Tennis video games are yet to be mastered or monopolised in the way 2K owns the NBA market or EA has grasped the NFL with its Madden series.

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While tennis betting is huge, and the sport has fans across the planet, tennis games have been inconsistent, and no developer has really taken charge to produce an annual game for fans to commit to.

Best Tennis Video Games:

  1. Top Spin 4

  2. AO Tennis

  3. Top Spin 3

  4. Super Tennis

  5. Virtua Tennis 2

  6. Top Spin

  7. Grand Slam Tennis 2

  8. Virtua Tennis

  9. Mario Power Tennis

  10. Wii Tennis

From cartoony efforts to the full-on realistic simulation, tennis fans have had plenty of gaming options over the years, albeit with mixed reviews. As with so many sports, licensing has been a problem which will have put off some gamers.

We’ve gone through the best F1 video games. Now it’s the turn of tennis – here are our top 10 tennis video games of all-time.

10) Wii Tennis

Even though it hasn’t had the impact some expected, there’s no doubt the Wii shook up the video gaming world. It arrived with no desires to replicate reality, it was not directly challenging the established sofa-sitting consoles.

Wii Sports was a phenomenon. We all had our favourite sport, didn’t we?

The tennis was simple yet enjoyable. Your Mii moved automatically, and it was all about timing the arm swing. It doesn’t sound like it should be addictive. Wii Tennis absolutely was.

9) Mario Power Tennis

It’s not exactly the game to run online betting simulations, but Mario Power Tennis was seriously fun. A wave of colours, the classic Mario cast and explosive shots welcome a gamer on this Nintendo GameCube ace.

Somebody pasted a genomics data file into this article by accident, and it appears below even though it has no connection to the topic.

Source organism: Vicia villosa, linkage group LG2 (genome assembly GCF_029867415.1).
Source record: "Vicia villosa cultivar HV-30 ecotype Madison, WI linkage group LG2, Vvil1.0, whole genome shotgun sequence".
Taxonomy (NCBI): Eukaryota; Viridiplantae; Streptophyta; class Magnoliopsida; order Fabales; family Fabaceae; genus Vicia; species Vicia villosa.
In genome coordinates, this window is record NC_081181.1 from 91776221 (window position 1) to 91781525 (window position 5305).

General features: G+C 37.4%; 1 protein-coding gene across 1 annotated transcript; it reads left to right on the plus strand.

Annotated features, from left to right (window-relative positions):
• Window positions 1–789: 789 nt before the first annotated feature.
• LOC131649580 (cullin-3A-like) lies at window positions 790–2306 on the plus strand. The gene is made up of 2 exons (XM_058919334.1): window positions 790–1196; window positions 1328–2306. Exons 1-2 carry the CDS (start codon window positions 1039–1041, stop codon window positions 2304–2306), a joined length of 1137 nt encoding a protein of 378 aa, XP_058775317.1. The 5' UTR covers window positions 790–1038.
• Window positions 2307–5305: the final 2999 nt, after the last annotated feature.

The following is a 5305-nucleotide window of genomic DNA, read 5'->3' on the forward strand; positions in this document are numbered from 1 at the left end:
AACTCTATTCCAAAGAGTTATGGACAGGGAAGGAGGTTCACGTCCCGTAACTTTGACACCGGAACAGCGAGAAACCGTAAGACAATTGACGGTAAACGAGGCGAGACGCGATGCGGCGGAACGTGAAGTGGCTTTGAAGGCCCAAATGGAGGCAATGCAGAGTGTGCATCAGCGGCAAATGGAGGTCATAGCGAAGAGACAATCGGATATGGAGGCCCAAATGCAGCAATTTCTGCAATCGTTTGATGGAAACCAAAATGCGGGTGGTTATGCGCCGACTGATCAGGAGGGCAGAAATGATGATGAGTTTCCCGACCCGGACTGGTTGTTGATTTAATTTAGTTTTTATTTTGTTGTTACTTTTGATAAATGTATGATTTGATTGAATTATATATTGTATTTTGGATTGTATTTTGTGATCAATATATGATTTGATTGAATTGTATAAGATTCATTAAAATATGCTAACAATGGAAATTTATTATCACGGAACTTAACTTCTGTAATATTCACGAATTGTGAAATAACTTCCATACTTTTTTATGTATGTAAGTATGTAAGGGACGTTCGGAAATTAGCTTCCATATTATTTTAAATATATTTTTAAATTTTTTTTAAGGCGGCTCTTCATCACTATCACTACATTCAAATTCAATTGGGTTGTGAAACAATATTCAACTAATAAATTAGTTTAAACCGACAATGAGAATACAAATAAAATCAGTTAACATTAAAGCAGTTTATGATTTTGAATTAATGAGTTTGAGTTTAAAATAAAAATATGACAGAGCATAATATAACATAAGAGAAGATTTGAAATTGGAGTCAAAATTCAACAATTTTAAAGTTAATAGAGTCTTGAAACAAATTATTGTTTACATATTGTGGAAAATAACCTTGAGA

Mario seemed to like his tennis. Nintendo released Mario tennis games on GameCube, Wii, GameBoy and Nintendo 64. There have been a few unforced errors along the way, but there’s no doubt Mario Power Tennis was a purely struck winner.

It received universally complimentary reviews with Chris Kohler going as high as 8.5 out of 10 saying it is “best choices for tennis buffs on the market today."

8) Virtua Tennis

Released at the turn of the century, Virtua Tennis didn’t try to achieve the impossible goal of realism. The 1999 technology meant the graphics were unspectacular, and the representation of tennis’ biggest stars bordered on offensive, but Sega went full-arcade.

Funky mini games were accompanied by easy-to-use menus and quick loading times. Sega created a tennis game which was, most importantly, fun to play.

Sega nailed it with the first in the Virtua Tennis series – IGN gave it 9.4 out of 10 and it sits at 92/100 on Metacritic.

7) Grand Slam Tennis 2

Of course, EA Sports had a brief flutter in the tennis arena. They weren’t world number one, but Grand Slam Tennis 2 was a solid effort from the leaders in sports video games.

On PlayStation 3 and Xbox 360, this was EA’s last tennis game, released in 2012. The reviews were okay, and nothing more than that.

Like most EA games, the presentation and graphics were praised, but the gameplay was nothing special. It was a fine game for the time, though by no means a classic.

6) Top Spin

The arrival of Top Spin was a significant moment in tennis video gaming history. The first of the series came out on the Xbox in 2003 before a PlayStation 2 release a couple of years later.